So you’re probably wondering if it is again time to hate the New York Yankees. Actually, you’re almost certainly not asking that because you haven’t been paying that much attention, and certainly not as much as you would be if the Baltimore Orioles weren’t around on their Killing All Remaining Joy tour.
But here are the Yankees again, winners of their last 11 games, 21 of 25 since trading for Anthony Rizzo and Joey Gallo, and 28-9 since the All-Star Break. They have gone from ninth place, looking up at Seattle, Cleveland and Toronto and barely keeping their noses ahead of the Ohtanii, to a tie for second, barely a weekend series behind the Tampa Bay Rays, who were declared lovable before Tom Verducci tore them a new one as being BFB.
Bad For Ball.
But the Yankees, who have always been the nation’s BFB default trigger for reasons spanning Babe Ruth, Joe DiMaggio, the postwar era, George Steinbrenner, Brian Cashman, and the Derek Jeter-Alex Rodriguez tag team, are quietly back at it, only not as all-conquering royalty, but as spunky little underdogs coming from off the pace. That is, if you’re not too pot-committed to them as the Evil Empire, which you are certainly entitled to do. It just seems like you haven’t come around on that familiar old theme yet.
It’s not that they’re not trying to look the part. Rizzo and Gallo re-established the team’s links with Little Italy (that is, for octogenarians who remember DiMaggio and Phil Rizzuto), and are part of a massive everyday lineup that would put the Football Giants to shame if they weren’t already there. Even with pocket-sized third baseman Andrew Velasquez (5-foot-9, 170 lbs. if he’s even that much), they still average 6-foot-4 in height and well over a ton in weight, and we’re not even including Luke Voit.
And it isn’t that they’re beating up on Jeff Passan’s Leprous 25 Percent, either. Other than 12 games against the Marlins, Royals, O’s and Twins (10-2), they have compiled this run again the elite, the aggressively contending, and a makeup game against the Angels, whatever they are.
That ought to get the Yankees back to their rightful place among America’s Reviled Few, and yet … crickets. Not even their typically bloated payroll, which is second only behind the Dodgers, is enough to rekindle the old jealousies. Frankly, even in our current agonized state as a nation we ought to be able to find a place in that barbecue grill drip tray we call a soul to rekindle an old familiar enmity, and yet, they continue trolling just under the surface of detestability.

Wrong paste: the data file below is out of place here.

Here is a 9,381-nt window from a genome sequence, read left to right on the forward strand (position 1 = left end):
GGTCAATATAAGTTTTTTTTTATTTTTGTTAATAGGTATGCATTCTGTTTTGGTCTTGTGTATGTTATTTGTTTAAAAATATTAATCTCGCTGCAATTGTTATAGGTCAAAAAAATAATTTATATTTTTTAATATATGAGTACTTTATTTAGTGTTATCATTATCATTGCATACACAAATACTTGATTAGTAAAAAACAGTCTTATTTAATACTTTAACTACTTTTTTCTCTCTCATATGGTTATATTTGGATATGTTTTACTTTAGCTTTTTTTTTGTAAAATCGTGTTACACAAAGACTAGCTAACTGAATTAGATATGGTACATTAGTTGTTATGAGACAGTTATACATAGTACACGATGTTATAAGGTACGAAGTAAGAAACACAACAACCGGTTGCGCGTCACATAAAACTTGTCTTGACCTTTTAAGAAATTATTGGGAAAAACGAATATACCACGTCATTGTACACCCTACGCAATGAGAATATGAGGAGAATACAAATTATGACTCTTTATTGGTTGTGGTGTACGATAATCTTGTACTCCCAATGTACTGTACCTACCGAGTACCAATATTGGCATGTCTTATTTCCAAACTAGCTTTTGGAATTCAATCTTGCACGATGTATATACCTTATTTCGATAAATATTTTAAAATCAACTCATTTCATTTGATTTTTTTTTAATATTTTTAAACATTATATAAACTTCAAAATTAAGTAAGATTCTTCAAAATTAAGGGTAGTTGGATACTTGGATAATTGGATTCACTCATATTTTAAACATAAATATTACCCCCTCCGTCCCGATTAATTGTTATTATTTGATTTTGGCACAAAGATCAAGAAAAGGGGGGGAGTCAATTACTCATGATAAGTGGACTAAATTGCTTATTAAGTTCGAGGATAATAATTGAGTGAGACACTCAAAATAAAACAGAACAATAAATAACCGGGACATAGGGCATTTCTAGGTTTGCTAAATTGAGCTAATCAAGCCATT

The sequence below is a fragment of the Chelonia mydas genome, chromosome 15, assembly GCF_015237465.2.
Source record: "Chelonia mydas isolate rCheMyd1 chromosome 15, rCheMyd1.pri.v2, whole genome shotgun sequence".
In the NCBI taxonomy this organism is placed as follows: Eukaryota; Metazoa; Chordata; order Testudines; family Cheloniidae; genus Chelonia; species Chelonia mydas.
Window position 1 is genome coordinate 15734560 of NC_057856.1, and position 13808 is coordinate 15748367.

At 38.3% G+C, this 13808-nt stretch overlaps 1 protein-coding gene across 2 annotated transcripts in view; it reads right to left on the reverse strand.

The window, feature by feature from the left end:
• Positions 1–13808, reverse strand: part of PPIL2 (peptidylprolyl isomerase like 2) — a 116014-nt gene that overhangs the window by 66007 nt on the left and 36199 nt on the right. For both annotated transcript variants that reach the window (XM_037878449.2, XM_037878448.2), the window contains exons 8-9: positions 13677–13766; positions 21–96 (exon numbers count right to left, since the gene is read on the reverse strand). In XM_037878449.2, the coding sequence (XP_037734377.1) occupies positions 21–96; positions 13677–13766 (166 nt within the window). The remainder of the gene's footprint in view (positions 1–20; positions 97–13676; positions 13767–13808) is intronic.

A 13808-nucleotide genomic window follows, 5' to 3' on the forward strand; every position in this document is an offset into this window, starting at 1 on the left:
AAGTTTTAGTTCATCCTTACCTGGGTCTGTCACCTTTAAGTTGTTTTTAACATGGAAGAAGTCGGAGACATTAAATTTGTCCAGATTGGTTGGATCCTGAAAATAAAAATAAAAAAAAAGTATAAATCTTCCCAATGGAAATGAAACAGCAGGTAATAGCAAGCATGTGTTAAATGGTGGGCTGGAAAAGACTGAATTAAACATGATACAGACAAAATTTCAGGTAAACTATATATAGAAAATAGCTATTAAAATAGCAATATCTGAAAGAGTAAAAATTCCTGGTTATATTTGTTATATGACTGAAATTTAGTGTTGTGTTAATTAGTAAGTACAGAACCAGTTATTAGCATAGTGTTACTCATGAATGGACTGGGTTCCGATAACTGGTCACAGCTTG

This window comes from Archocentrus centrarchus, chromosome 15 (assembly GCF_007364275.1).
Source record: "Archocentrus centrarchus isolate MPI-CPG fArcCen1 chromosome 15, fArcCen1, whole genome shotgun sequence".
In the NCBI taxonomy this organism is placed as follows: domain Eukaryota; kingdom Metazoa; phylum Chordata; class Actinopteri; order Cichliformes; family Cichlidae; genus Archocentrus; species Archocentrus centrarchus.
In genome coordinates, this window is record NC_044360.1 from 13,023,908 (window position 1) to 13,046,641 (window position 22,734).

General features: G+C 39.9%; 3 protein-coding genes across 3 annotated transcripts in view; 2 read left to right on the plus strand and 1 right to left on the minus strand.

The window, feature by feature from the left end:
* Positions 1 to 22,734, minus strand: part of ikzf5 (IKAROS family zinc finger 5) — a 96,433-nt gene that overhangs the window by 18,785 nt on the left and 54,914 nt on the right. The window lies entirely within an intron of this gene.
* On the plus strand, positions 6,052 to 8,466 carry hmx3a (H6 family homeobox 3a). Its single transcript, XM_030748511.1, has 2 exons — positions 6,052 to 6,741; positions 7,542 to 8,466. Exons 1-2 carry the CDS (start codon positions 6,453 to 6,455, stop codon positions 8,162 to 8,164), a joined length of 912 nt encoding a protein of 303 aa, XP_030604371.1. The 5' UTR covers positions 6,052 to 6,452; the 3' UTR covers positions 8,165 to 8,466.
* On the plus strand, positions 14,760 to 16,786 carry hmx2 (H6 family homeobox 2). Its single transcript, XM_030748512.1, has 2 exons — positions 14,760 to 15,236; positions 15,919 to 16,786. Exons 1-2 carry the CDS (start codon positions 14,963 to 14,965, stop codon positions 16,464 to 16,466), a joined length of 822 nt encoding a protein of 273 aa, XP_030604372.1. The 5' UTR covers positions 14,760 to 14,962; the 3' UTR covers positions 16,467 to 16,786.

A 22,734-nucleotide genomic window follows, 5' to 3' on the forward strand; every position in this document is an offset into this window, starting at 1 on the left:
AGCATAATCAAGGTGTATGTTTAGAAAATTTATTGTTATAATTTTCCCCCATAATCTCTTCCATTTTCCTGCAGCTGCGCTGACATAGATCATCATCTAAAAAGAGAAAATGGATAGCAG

And this all may be Tampa’s fault. As they continue to revolutionize the game, and the Andrew Friedman acolyte Farhan Zaidi is making a Rays-Lite in San Francisco, they are helping obscure the Yankee onslaught. Tampa is the only team winning at a comparable clip since the break (25-11), and you just haven’t the energy to follow Verducci’s lead yet because you are intellectually lazy and are hating too many other worthier drivers in our national train wreck. How you can you legitimately hate Tampa, even if they are Edward Norton-style destroying the game you once loved?
The Astros, who you can hate for more recent crimes against society, are also in the standings mix, as are the White Sox, whom you hate because Tony La Russa is the manager and he’s winning anyway. But the Red Sox are ordinary after a quick start, the A’s are hitting the wall at the quarter pole, and you have no idea who or what the Mariners are, or why they aren’t quietly sucking in their anonymous cocoon like they’re supposed to be (reason: lots of intriguing young hitters, as if you cared).
Either way, the Yankees have plenty of cover right now at a time when they should be far more nationally repellent. If there is a reason to worry about baseball’s future viability in a changing culture, this might be it. The enemy is right there just under the surface, and even though the Yankees’ starting rotation has only one guy making more than $7 million, that shouldn’t get them off the hook. Just because those blackguards in Tampa are hiding their spring training guests with their essential smallness doesn’t mean the greater danger isn’t right there, lurking … lurking … lurking.
Now you can’t say you haven’t been told. Then again, you can say in rebuttal that you just might not give a shit. You’ve got the Orioles to nurse, we get that. But do try to remember this little street flare in October, when those planet-eating bastards in the Bronx are laying waste to the game you only recently professed to hate.